“If I Die in Police Custody, Burn Everything Down!”

Originally posted to IT’S GOING DOWN:

Across the US, in response to the outpouring of rebellion in the wake of a tidal wave of police murders, a handful of cops have been charged, several have been fired, and a few have simply quit. Those in power, from president Obama to the local police chiefs, rush to make cosmetic changes to an ever militarizing police force. They hurry to buy police body cameras while at the same time departments spend millions on decommissioned military vehicles and weapons to suppress future rebellions.


They say the conversation on policing and race and America has changed, but the daily reality of American life continues to produce piles of dead bodies and millions of people incarcerated. Since Mike Brown’s murder by Ferguson police, over 1,100 people have been killed by law enforcement in the United States.

We aren’t in a crisis of policing – we’re in the middle of a war.

“That’s the Only Way Motherfuckers Like You Listen!”

At the same time, due to the ongoing rebellions in Ferguson, Baltimore, and Oakland, those in the “opposition,” from the unions, to Jackson and Sharpton, to the Nation of Islam, have all intensified their rhetoric. The commemoration for the ‘Million Man March’ is entitled, “Justice or Else!” The recent disruptions of the Presidential debates, from Sanders to Clinton to Bush all point to a growing anger at politics as usual and an acceptance of more radical action. But these protests also continue this idea that if “justice” is not served, there will be consequences. “If you don’t negotiate with us, we’ll set the rabble loose!,” say the activists and politicians in waiting.

But it hasn’t been the ‘leaders’ of the official Black Lives Matter group, the New Black Panthers, or any of the leftist parties that have pushed the current uprisings; the revolts has by and large been carried out by the people themselves and the youth in particular. In Baltimore, it was high-schoolers who trashed cop cars and threw stones at police, driving them out of the neighborhood. In Ferguson, it was the neighborhood of Canfield which fought back every night for weeks in the face of a military occupation. It was a collection of graffiti writers, youth of color, and anarchists who held the streets and blocked freeways in Oakland for close to a month.


During these rebellions, the “official” organizations, whether the Democratic Party or the non-profits, were all trying to smoother the uprisings. Now, they hope to turn this energy into votes and new members. But while the official groups try to match their rhetoric to the actions of the people, all they have as leverage against those in power to make changes is the actions of the people they hope to drown out. “Listen to us and we will make sure there isn’t a riot,” they say. “Make these changes, put us in power, and there won’t be an uprising.”

But things must change, everything must change.

The riots were just the start, we must go much further.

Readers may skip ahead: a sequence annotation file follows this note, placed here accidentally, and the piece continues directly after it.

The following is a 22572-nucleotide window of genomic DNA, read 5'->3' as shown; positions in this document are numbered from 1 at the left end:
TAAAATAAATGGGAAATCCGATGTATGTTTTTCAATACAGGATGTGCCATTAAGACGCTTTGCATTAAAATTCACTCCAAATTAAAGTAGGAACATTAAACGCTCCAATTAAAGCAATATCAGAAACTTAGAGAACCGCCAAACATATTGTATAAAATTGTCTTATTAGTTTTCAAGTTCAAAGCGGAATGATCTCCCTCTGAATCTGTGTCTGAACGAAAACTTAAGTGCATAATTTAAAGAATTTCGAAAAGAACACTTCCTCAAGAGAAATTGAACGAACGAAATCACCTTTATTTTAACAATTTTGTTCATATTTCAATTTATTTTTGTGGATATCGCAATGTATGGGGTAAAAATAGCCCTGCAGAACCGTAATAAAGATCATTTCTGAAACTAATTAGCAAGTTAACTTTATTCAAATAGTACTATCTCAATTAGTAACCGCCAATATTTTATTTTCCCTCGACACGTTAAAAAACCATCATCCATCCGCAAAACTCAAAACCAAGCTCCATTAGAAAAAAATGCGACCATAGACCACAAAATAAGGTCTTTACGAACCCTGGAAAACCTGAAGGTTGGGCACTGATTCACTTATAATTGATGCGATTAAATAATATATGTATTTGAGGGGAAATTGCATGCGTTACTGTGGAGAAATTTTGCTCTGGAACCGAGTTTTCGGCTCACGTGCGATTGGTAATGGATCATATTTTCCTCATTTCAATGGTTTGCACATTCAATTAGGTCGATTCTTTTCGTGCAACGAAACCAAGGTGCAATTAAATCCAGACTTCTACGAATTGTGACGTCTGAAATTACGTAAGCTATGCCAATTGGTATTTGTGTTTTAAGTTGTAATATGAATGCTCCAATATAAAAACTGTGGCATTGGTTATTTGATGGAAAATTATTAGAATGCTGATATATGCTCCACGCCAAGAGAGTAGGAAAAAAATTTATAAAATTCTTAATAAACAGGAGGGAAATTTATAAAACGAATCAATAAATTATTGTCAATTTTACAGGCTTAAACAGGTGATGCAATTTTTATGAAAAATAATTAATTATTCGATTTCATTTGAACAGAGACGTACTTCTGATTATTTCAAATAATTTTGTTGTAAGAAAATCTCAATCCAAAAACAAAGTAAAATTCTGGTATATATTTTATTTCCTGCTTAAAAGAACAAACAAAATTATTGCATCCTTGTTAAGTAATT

“Rise the Fuck Up! Shut that Shit Down!”

Buildings have been burned, freeways have been blocked, and millions of dollars of property and police equipment has been destroyed. “But nothing has changed,” we hear people say over and over again. And they are right.

With each cycle of revolt, things only seem to get worse. The anti-war movement, the student movement, Occupy, and Black Lives Matter – all of these moments were largely based around the idea of exacting a cost on a system in order to push it to make structural changes. From blocked freeways, to burned buildings, to shaming hashtags, “Here, have a taste of our anger,” was our mindset.

But those in power became quite adapt at making changes – changes that didn’t amount to shit. Their rhetoric changed; they said words like, “the 99%” and “Black Lives Matter,” around election time. They put cameras on police, but in the end the cameras are still pointed at us. They took healthcare away from prisoners and diverted it into higher education. They passed laws upping the minimum wage to $15 in several years time; keeping us squarely locked in poverty. All the while, this society continues to break down and the ecological system continues to hurtle us towards apocalypse.


The militant movements of the last several years have been failures because they have only sought to generate reforms from the present system, even if they didn’t make demands. We went into the streets knowing something was wrong, but in the back of our minds we hoped those in power would listen to us and make changes.

Those in the Left groups with their newspapers claimed we lacked a vanguard party to guide us. The unions claimed we lacked representation in the workplace. The churches and mosques said we lacked moral superiority in the face of state violence. The non-profits whined we had a poor outreach strategy.

The riots, blockades, occupations, and shut-downs failed because they didn’t go far enough.

Revolutions that go half-way, dig their own grave.